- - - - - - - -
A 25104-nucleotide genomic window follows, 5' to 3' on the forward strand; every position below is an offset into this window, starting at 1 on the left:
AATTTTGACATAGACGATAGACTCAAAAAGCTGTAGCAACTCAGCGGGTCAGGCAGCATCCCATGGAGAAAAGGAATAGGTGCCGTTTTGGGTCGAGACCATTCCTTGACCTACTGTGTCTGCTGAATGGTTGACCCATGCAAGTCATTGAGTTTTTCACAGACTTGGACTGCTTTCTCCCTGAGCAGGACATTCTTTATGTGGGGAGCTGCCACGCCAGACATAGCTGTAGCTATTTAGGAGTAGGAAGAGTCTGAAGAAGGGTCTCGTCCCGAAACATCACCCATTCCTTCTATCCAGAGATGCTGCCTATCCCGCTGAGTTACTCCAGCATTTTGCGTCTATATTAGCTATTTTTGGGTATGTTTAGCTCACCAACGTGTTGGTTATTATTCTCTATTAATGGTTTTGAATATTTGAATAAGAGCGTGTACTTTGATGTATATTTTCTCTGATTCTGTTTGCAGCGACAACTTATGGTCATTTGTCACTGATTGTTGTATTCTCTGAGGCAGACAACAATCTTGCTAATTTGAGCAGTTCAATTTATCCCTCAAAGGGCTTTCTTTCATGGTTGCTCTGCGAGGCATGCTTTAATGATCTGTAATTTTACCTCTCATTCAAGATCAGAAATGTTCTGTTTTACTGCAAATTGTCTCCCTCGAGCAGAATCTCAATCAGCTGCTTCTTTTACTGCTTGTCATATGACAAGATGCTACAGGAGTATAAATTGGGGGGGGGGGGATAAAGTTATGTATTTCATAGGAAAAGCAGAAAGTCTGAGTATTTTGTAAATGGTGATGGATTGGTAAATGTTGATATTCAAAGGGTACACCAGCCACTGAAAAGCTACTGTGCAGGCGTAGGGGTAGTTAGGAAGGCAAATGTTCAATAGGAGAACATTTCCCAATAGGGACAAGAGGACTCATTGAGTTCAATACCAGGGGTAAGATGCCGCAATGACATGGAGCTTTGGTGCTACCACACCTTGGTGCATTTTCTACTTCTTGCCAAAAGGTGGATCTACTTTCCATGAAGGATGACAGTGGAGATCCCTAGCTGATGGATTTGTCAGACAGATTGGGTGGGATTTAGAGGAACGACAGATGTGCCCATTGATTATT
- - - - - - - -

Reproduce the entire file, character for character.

A 25104-nucleotide genomic window follows, 5' to 3' on the forward strand; every position below is an offset into this window, starting at 1 on the left:
AATTTTGACATAGACGATAGACTCAAAAAGCTGTAGCAACTCAGCGGGTCAGGCAGCATCCCATGGAGAAAAGGAATAGGTGCCGTTTTGGGTCGAGACCATTCCTTGACCTACTGTGTCTGCTGAATGGTTGACCCATGCAAGTCATTGAGTTTTTCACAGACTTGGACTGCTTTCTCCCTGAGCAGGACATTCTTTATGTGGGGAGCTGCCACGCCAGACATAGCTGTAGCTATTTAGGAGTAGGAAGAGTCTGAAGAAGGGTCTCGTCCCGAAACATCACCCATTCCTTCTATCCAGAGATGCTGCCTATCCCGCTGAGTTACTCCAGCATTTTGCGTCTATATTAGCTATTTTTGGGTATGTTTAGCTCACCAACGTGTTGGTTATTATTCTCTATTAATGGTTTTGAATATTTGAATAAGAGCGTGTACTTTGATGTATATTTTCTCTGATTCTGTTTGCAGCGACAACTTATGGTCATTTGTCACTGATTGTTGTATTCTCTGAGGCAGACAACAATCTTGCTAATTTGAGCAGTTCAATTTATCCCTCAAAGGGCTTTCTTTCATGGTTGCTCTGCGAGGCATGCTTTAATGATCTGTAATTTTACCTCTCATTCAAGATCAGAAATGTTCTGTTTTACTGCAAATTGTCTCCCTCGAGCAGAATCTCAATCAGCTGCTTCTTTTACTGCTTGTCATATGACAAGATGCTACAGGAGTATAAATTGGGGGGGGGGGGATAAAGTTATGTATTTCATAGGAAAAGCAGAAAGTCTGAGTATTTTGTAAATGGTGATGGATTGGTAAATGTTGATATTCAAAGGGTACACCAGCCACTGAAAAGCTACTGTGCAGGCGTAGGGGTAGTTAGGAAGGCAAATGTTCAATAGGAGAACATTTCCCAATAGGGACAAGAGGACTCATTGAGTTCAATACCAGGGGTAAGATGCCGCAATGACATGGAGCTTTGGTGCTACCACACCTTGGTGCATTTTCTACTTCTTGCCAAAAGGTGGATCTACTTTCCATGAAGGATGACAGTGGAGATCCCTAGCTGATGGATTTGTCAGACAGATTGGGTGGGATTTAGAGGAACGACAGATGTGCCCATTGATTATT